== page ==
__cxa_guard_*() functions non-compliant on ARM and big endian platforms #9

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mdempsky opened this Issue Jun 3, 2013 · 10 comments

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@mdempsky
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mdempsky commented Jun 3, 2013

Section 2.8 of the Itanium C++ ABI says "The size of the guard variable is 64 bits. The first byte (i.e. the byte at the address of the full variable) shall contain the value 0 prior to initialization of the associated variable, and 1 after initialization is complete."

On non-ARM platforms, libcxxrt uses the upper most byte of the 64-bit guard value to indicate whether initialization is complete. But on big endian platforms, the upper most byte is the last byte of the guard variable.

Also, for ARM platforms, section 3.2.3 of the ARM C++ ABI describes that the least significant bit of the 32-bit guard variable should be used to indicate whether the guard has been successfully initialized. However, libcxxrt compares the full 32-bits for equality against 0x80000000 to indicate successful initialization.

(Tangentially, using (1<<32) on a 32-bit platform triggers undefined behavior according to the C++, because 1<<32 overflows a signed integer. See C++11 section 5.8 paragraph 2: "The value of E1 << E2 is E1 left-shifted E2 bit positions; [...] Otherwise, if E1 has a signed type and non-negative value, and E1 × 2^{E2} is representable in the result type, then that is the resulting value; otherwise, the behavior is undefined.".)

@davidchisnall
Collaborator

On 3 Jun 2013, at 04:53, Matthew Dempsky notifications@github.com wrote:

Section 2.8 of the Itanium C++ ABI says "The size of the guard variable is 64 bits. The first byte (i.e. the byte at the address of the full variable) shall contain the value 0 prior to initialization of the associated variable, and 1 after initialization is complete."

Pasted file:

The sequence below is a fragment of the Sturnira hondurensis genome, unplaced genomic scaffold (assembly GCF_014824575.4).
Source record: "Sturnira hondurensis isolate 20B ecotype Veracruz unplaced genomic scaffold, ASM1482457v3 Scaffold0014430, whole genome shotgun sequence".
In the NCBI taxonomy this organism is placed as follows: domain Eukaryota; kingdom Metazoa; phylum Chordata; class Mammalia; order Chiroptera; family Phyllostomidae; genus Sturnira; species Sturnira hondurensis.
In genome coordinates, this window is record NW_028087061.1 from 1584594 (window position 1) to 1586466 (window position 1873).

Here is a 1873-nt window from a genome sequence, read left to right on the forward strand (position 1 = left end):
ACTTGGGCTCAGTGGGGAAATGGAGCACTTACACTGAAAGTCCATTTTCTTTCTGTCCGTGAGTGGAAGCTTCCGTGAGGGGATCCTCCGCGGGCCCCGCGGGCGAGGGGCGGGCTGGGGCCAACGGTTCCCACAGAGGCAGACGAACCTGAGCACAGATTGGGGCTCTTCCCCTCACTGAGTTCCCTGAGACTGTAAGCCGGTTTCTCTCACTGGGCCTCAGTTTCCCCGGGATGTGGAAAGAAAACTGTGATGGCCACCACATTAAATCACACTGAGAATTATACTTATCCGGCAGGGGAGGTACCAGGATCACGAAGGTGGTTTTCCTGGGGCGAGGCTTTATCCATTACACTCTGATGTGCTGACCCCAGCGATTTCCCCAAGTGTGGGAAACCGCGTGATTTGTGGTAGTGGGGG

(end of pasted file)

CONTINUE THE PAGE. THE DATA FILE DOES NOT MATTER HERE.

On non-ARM platforms, libcxxrt uses the upper most byte of the 64-bit guard value to indicate whether initialization is complete. But on big endian platforms, the upper most byte is the last byte of the guard variable.

I believe this only matters when using two C++ runtime libraries in the same program, which is something that is decidedly nontrivial to achieve. I'd happily accept patches that fix it, but it's not high up my todo list.

Also, for ARM platforms, section 3.2.3 of the ARM C++ ABI describes that the least significant bit of the 32-bit guard variable should be used to indicate whether the guard has been successfully initialized. However, libcxxrt compares the full 32-bits for equality against 0x80000000 to indicate successful initialization.

Hmm. The code here was wrong in several ways. I believe the new version should be correct.

(Tangentially, using (1<<32) on a 32-bit platform triggers undefined behavior according to the C++, because 1<<32 overflows a signed integer. See C++11 section 5.8 paragraph 2: "The value of E1 << E2 is E1 left-shifted E2 bit positions; [...] Otherwise, if E1 has a signed type and non-negative value, and E1 × 2^{E2} is representable in the result type, then that is the resulting value; otherwise, the behavior is undefined.".)

I think you mean 1<<31 here.

David

@mdempsky
Collaborator
mdempsky commented Jun 3, 2013

I believe this only matters when using two C++ runtime libraries in the same program,

No, the compiler is allowed to emit checks to see if the first byte is set, and if so, it can skip calling __cxa_guard_acquire(), and both GCC 4.2 and Clang 3.3 do this. (E.g., see lines 1142 through 1171 of http://llvm.org/viewvc/llvm-project/cfe/trunk/lib/CodeGen/ItaniumCXXABI.cpp?revision=182870&view=markup)

If __cxa_guard_acquire() uses the first byte as part of its lock, then there's a risk that racing threads will misinterpret that lock byte as indicating initialization has completed when it hasn't.

I think you mean 1<<31 here.

Doh, yes, I did. Sorry about that! :)

@mdempsky
Collaborator
mdempsky commented Jun 3, 2013

Hmm. The code here was wrong in several ways. I believe the new version should be correct.

Just reviewed your ARM changes; looks good to me!

@davidchisnall
Collaborator

On 3 Jun 2013, at 16:43, Matthew Dempsky notifications@github.com wrote:

No, the compiler is allowed to emit checks to see if the first byte is set, and if so, it can skip calling __cxa_guard_acquire(), and both GCC 4.2 and Clang 3.3 do this. (E.g., see lines 1142 through 1171 of http://llvm.org/viewvc/llvm-project/cfe/trunk/lib/CodeGen/ItaniumCXXABI.cpp?revision=182870&view=markup)

If __cxa_guard_acquire() uses the first byte as part of its lock, then there's a risk that racing threads will misinterpret that lock byte as indicating initialization has completed when it hasn't.